HSC differentiation occurs in direct proximity to osteoblasts (OBs) with in the bone marrow cavity. Using a novel cell blotting system in which OB membranes were run on non-denaturing discontinuous gels and blotted with labeled HSC cell lines, two major adhesive bands were identified. The two proteins were identified as annexin II monomers and multimers.
Immunohistochemistry and laser capture and microarray studies demonstrated that annexin II is preferentially expressed at endosteal surfaces and endothelial cells. Antibody studies against annexin II blocked the adhesion of HSC to OB in vitro. siRNA knockdown and over-expression studies of annexin II resulted in either reduced or enhanced binding characteristics, respectively, as expected. These findings were verified using primary human CD34+ bone marrow cells and human OBs where the binding of the progenitor cells and CFU-activities were linked with annexin II. Peptide mapping demonstrated that the majority of the HSC binding activity resides in the N-terminal aspect of the peptide.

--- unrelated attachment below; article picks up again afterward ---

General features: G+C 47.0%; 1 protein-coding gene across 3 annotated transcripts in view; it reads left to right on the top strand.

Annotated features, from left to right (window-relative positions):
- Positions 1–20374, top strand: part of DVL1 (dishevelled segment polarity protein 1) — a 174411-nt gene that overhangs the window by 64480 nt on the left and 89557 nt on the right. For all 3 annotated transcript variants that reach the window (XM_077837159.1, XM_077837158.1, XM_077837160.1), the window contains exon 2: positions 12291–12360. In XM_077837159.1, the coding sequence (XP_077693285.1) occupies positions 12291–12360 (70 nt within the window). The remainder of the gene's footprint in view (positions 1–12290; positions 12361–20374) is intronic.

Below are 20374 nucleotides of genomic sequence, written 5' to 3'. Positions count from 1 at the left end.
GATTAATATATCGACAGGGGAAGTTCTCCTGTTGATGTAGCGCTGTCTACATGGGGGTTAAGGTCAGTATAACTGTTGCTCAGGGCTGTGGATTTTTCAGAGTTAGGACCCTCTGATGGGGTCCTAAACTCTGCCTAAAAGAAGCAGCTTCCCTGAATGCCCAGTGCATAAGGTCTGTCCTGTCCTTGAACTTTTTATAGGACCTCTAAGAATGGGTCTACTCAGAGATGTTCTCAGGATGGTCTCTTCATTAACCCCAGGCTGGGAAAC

To assess the role of annexin II in hematopoietic reconstitution, lethally irradiated mice were transplanted with bone marrow cells in the presence or absence of antibody to annexin II, antibody to the p11 annexin II binding partner, or isotype matched controls. Additional groups included use of the N-terminal p1-12 annexin II synthetic peptide or control. Animals that did not receive any marrow cells died within 14 days. Of the mice transplanted with 2x10^5 bone marrow cells, 1/8 animals died at day 11, representing an 80% survival rate. In contrast, when mice were transfused with the same number of marrow cells together with antibody to annexin II, none of the mice survived; the control treated animals survived (n = 8). Equivalent antibody doses against the annexin II binding partner p11 decreased the survival rate of the treated animals compared to IgG controls. However this treatment was less effective in inhibiting survival compared to the antibody to annexin II. Like wise, the survival of mice treated with two different doses of the p1-12 peptides at two different cell concentrations was significantly relative to the groups treated with a scrambled peptide control. These data suggest that the N-terminal twelve amino acids of annexin II facilitate stem cell homing to the marrow. Together these in vitro and in vivo data suggest a novel role for annexin II in the marrow microenvironment.